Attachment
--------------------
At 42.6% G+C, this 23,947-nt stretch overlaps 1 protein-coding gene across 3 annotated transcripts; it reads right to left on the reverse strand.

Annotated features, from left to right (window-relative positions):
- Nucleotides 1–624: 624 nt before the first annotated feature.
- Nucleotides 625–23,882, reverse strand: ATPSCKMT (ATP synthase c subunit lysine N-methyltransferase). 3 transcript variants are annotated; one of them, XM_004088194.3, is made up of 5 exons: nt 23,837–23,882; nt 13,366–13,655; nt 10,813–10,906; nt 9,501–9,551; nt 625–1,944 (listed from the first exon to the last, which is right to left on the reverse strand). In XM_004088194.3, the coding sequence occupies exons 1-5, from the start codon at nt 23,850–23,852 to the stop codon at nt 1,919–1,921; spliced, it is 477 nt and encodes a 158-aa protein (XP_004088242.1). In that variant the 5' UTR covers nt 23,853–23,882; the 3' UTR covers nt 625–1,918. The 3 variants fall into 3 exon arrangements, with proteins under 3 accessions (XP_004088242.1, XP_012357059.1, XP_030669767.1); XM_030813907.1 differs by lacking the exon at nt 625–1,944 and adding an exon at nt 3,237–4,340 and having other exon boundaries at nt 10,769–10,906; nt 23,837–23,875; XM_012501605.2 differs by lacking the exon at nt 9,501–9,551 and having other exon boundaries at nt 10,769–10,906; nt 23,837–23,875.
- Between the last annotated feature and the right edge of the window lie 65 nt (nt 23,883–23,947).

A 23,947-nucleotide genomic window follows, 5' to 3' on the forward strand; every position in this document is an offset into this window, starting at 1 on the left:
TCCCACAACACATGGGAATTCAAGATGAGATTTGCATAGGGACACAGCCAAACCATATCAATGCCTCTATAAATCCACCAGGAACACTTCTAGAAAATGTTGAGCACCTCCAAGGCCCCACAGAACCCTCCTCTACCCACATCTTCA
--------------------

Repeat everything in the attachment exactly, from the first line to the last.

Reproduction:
At 42.6% G+C, this 23,947-nt stretch overlaps 1 protein-coding gene across 3 annotated transcripts; it reads right to left on the reverse strand.

Annotated features, from left to right (window-relative positions):
- Nucleotides 1–624: 624 nt before the first annotated feature.
- Nucleotides 625–23,882, reverse strand: ATPSCKMT (ATP synthase c subunit lysine N-methyltransferase). 3 transcript variants are annotated; one of them, XM_004088194.3, is made up of 5 exons: nt 23,837–23,882; nt 13,366–13,655; nt 10,813–10,906; nt 9,501–9,551; nt 625–1,944 (listed from the first exon to the last, which is right to left on the reverse strand). In XM_004088194.3, the coding sequence occupies exons 1-5, from the start codon at nt 23,850–23,852 to the stop codon at nt 1,919–1,921; spliced, it is 477 nt and encodes a 158-aa protein (XP_004088242.1). In that variant the 5' UTR covers nt 23,853–23,882; the 3' UTR covers nt 625–1,918. The 3 variants fall into 3 exon arrangements, with proteins under 3 accessions (XP_004088242.1, XP_012357059.1, XP_030669767.1); XM_030813907.1 differs by lacking the exon at nt 625–1,944 and adding an exon at nt 3,237–4,340 and having other exon boundaries at nt 10,769–10,906; nt 23,837–23,875; XM_012501605.2 differs by lacking the exon at nt 9,501–9,551 and having other exon boundaries at nt 10,769–10,906; nt 23,837–23,875.
- Between the last annotated feature and the right edge of the window lie 65 nt (nt 23,883–23,947).

A 23,947-nucleotide genomic window follows, 5' to 3' on the forward strand; every position in this document is an offset into this window, starting at 1 on the left:
TCCCACAACACATGGGAATTCAAGATGAGATTTGCATAGGGACACAGCCAAACCATATCAATGCCTCTATAAATCCACCAGGAACACTTCTAGAAAATGTTGAGCACCTCCAAGGCCCCACAGAACCCTCCTCTACCCACATCTTCA